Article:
Cameron takes Putin to watch Olympic judo
They`ve held talks, now it`s ending in a fight.
London: They`ve held talks, now it`s ending in a fight.
Prime Minister David Cameron and Russian President Vladimir Putin showed up today at the Olympic judo competition, after they had discussions on Syria and trade.
The two leaders, who have squared off over the world`s response to the violence in Syria, traveled in separate cars to see judo contests taking place at the ExCel Centre in east London.
It`s not a stretch to describe Putin -- an honorary president of the International Judo Federation -- as the world`s best-known judo fan. Putin has been a judo competitor since his childhood, eventually gaining the rank of black belt.
"I am delighted to be taking the president to the judo, but note that we will be spectators and not participants," Cameron joked, as the men left their talks at London`s Downing Street.
Military officers and uniformed police lined either side of the VIP entrances to the judo arena as they arrived and photographers turned their backs to the competition to make sure to grab the moment.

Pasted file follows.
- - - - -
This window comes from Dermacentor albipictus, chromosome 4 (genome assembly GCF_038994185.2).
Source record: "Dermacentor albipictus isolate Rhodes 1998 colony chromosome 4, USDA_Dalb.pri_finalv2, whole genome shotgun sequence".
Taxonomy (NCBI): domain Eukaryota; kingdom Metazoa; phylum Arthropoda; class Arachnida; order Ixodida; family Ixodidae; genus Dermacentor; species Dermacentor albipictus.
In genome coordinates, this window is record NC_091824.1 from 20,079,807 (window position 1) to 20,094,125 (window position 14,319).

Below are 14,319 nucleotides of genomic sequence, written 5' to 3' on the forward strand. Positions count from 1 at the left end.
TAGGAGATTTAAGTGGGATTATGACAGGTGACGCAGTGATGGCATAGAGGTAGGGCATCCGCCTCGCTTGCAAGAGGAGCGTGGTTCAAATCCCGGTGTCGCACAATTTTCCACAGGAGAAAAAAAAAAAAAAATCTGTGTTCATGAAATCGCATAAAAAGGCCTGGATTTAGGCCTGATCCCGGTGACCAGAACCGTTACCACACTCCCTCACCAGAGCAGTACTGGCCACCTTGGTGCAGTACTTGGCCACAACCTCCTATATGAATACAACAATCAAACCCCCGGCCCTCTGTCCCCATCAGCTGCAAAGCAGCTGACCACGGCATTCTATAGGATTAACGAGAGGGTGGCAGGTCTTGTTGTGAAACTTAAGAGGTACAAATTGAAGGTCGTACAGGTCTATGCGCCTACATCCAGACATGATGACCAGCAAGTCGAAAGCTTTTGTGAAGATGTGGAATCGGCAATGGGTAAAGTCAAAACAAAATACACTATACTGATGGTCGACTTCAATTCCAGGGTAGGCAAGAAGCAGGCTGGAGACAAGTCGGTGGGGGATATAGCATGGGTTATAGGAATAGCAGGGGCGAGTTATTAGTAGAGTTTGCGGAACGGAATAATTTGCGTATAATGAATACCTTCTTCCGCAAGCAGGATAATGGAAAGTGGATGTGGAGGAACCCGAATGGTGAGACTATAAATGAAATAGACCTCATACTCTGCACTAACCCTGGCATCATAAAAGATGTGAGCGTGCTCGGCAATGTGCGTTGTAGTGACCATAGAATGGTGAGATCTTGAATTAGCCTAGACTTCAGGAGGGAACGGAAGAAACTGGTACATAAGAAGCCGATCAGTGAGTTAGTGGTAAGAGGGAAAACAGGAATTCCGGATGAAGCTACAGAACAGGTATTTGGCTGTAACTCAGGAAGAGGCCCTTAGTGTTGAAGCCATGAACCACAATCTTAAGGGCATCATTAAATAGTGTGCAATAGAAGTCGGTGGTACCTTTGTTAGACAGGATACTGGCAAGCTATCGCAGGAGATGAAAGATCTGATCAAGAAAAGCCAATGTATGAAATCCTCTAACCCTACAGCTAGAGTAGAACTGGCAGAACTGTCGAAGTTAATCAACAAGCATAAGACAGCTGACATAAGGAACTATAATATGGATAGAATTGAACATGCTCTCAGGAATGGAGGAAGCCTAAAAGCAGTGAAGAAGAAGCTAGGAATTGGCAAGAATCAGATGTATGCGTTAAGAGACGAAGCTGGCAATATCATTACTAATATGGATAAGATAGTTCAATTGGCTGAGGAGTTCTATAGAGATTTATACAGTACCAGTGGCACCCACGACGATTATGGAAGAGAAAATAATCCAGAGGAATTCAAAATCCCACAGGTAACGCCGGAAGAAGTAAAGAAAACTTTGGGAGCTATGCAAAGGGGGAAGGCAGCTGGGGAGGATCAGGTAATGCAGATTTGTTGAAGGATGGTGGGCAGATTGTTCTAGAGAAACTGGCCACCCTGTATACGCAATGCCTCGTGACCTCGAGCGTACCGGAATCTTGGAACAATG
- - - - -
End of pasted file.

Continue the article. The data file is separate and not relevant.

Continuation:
In a 45-minute meeting earlier at Cameron`s Downing Street residence, the British leader pushed Putin over Russia`s refusal to back a tough new UN resolution that tries to halt the violence in Syria between Assad`s regime and anti-government rebels. Britain called the decision by Russia and China to veto a resolution two weeks ago "inexcusable and indefensible."
While no breakthroughs had been expected, Putin said the two leaders had noted the fact "there are some things that we see eye-to-eye on" over Syria.
"We agreed to continue working to find a viable solution," Putin said, speaking through a translator.
Cameron said despite the differences both nations wanted to see an end to the bloodshed in Syria. "We both want to see end to that conflict and a stable Syria," he said.
Putin also had praise for London`s opening ceremony, which he described as "unforgettable."
Relations between Britain and Russia soured over the 2006 poisoning death of dissident ex-Russian security agent Alexander Litvinenko in London. Litvinenko made a deathbed statement accusing Putin of authorising his killing. Russia has refused repeated British requests for the extradition of the chief suspect in the case, ex-KGB agent Andrei Lugovoi, who denies any involvement.
The visit comes as leading British musicians joined an international outcry over the treatment of Russian punk band Pussy Riot, whose members were jailed following a protest in Moscow`s main cathedral.